For some years, it has been fashionable to use the term " marketing" in describing a variety of activities undertaken to build onsite foodservice business. Some foodservice departments are large enough that they have been able to justify a full time position dedicated to this function, but more typically the responsibility to support and manage these activities falls to the director and others on his or her immediate staff.
It seems to me that very often the term "marketing" is misused in this context. It is common for people to say "marketing" when they are really describing promotional activities—implementing improved signage, better merchandising, themed events or advertising programs that encourage dining participation in one way or another (many manufacturers, brokers and distributors also tend to mis-use the term, saying that they are marketing a product line when in fact they are focused primarily on selling it!).
In fact, true marketing is much more than developing a program to build business or sales. Expressed simply, in the words of Peter Drucker, marketing is a way of looking at a business "from the customer's point of view."
To market is to study the basic value exchange between a business and its customers and to seek to understand that relationship in the context of the customers' wants and needs. A strategic marketing plan is based on analyzing and segmenting those needs and presenting the organization's products or services so as to better satisfy them.
The most common mistake marketers make is to forget this basic orientation. "Lunch business is down? Let's do some 'marketing' to build it back up."
If you fail to consider the customer's view first, and instead focus-immediately on the business need, you have already abandoned the first premise of marketing.
The marketing mix. That said, there is another aspect of marketing theory that has always intrigued me in the context of onsite foodservice. It is the concept of the " marketing mix." Northwestern University professor and marketing guru Philip Kotler described this mix as "the set of controllable variables and their levels that the firm uses to influence the target market."
In college marketing courses, the mix is typically presented in the context of "the Four P's:" Product, Price, Place, Promotion. I like to add two more "P's" to this list, People and Presentation, for extra emphasis, although from a purist's point of view these are considered already included.
None of the "P's" should be considered as givens. If a foodservice department is serious about developing an effective marketing program, the only given is the customer—everything else is a variable, and must be seen as controllable to some degree.
A few definitions. For our purposes, it's important to define the "P's" in more detail, since the words' meanings are somewhat different in this context than in normal usage.
Product, for example, entails the full range of a product or service's attributes. In terms of food, that includes its quality level, packaging, portion size and Presentation (it is because the latter is so important in foodservice that I like to consider it a separate 'P' altogether). It includes product or concept branding and any service options that may be available.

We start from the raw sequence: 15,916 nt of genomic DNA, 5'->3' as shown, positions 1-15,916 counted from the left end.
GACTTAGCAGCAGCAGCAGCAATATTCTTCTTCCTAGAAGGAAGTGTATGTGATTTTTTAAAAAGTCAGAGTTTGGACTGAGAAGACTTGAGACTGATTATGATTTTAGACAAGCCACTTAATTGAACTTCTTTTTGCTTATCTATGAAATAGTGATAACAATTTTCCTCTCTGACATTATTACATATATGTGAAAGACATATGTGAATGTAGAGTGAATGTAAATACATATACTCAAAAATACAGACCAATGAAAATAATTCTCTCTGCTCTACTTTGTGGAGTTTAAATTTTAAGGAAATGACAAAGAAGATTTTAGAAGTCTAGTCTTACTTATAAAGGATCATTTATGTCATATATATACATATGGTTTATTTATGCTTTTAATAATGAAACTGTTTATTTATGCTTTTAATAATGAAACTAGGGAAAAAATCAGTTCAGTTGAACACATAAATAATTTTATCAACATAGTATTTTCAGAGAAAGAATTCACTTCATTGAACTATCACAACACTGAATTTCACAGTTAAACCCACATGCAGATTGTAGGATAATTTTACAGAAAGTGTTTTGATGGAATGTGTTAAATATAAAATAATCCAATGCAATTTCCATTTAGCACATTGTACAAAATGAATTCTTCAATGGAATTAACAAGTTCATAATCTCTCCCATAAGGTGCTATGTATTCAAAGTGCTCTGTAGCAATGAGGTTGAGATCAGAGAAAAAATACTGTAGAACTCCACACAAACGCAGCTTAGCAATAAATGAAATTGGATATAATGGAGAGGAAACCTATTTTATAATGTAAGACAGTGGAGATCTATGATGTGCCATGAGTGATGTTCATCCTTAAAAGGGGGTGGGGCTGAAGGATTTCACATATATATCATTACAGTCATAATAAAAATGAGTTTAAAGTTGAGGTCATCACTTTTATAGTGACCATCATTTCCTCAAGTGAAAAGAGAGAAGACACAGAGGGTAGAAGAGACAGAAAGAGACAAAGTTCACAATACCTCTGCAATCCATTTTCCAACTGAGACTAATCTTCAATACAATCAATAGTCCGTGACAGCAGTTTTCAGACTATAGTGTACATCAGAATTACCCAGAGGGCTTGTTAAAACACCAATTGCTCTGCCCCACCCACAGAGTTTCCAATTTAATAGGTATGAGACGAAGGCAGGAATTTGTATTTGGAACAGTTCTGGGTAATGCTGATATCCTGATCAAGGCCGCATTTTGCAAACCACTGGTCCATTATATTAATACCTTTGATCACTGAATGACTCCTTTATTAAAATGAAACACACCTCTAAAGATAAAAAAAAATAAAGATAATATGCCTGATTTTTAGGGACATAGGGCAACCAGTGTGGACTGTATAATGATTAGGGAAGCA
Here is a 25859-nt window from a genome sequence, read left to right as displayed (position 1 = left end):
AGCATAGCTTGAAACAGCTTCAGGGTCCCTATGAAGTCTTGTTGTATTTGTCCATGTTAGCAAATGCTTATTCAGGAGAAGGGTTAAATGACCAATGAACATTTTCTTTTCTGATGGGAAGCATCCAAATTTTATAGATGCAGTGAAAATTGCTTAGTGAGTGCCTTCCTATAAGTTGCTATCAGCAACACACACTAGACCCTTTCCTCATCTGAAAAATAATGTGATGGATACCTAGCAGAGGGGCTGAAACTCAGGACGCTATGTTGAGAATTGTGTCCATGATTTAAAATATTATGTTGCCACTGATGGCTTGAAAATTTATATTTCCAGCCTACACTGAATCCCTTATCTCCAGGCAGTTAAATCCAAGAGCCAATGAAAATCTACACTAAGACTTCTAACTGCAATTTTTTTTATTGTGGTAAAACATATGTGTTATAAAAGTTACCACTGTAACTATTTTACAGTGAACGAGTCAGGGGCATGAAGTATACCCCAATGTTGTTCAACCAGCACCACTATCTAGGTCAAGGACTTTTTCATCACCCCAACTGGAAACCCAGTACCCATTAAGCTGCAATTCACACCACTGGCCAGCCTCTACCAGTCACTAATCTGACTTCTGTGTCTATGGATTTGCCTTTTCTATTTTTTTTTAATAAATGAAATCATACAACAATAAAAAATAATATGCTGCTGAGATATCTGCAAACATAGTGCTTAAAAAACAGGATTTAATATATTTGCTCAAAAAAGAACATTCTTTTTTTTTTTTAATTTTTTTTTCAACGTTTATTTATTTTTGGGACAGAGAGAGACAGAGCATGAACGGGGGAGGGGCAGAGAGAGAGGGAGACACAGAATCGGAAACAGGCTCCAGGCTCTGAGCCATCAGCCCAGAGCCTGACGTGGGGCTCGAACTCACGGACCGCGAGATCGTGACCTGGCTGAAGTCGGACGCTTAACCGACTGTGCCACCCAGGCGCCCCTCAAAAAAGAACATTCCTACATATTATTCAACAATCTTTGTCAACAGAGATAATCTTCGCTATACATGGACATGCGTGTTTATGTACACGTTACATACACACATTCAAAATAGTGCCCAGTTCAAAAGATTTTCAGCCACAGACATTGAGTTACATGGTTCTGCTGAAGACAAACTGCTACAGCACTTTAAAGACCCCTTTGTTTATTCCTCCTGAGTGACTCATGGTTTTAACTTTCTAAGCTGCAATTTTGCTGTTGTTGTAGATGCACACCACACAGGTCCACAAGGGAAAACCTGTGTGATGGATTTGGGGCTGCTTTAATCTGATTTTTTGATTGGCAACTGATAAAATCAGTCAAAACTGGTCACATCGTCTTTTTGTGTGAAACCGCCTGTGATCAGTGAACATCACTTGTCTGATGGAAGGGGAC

It is also here that I add a sixth "P," People, because having the right people, correctly trained, on the front lines of foodservice is part and parcel of the service itself and how it is perceived and valued by customers.
Price refers to what you charge for your products and services, but is also more than that. It includes various discounts that may be available (e.g. the employee discounts customary at many healthcare facilities or the "variable" cost of meal credits in college board plans), any credit or payment terms (think POS systems and card swiping) as well as the many formal and informal subsidies that may be extended to onsite foodservice programs by host organizations.
Place is the most misunderstood "P." It traditionally refers to a manufacturer's distribution channels. In the context of onsite foodservice, Place should be seen in terms of service locations, production flows, logistics (e.g. the movement of food from inventory or kitchens to servery counters or satellite locations) as well as " convenience" options such as vending, merchandising racks, direct-store delivery options from suppliers, etc.
Finally, there is Promotion, which includes any advertising, publicity generating or promotional activities that are used to raise customer awareness of a product or service and how it fulfills needs or wants that they have.
It is through various adjustments to this mix that one "goes to market." Some aspects of the mix can be adjusted quickly; others can only be changed over time and after much planning. In my next several columns I will offer some additional thoughts on how these elements of the marketing mix apply specifically to the challenges facing FM's readers.
"The Product: It Is What It Is (Or Is It?)"
"Managing Place, Your Distribution Channel"
"Promotion: The Battle for Your Customer's Mind"
"Price--The Market's Way of Measuring Value"
"Integrating Your Marketing Plan"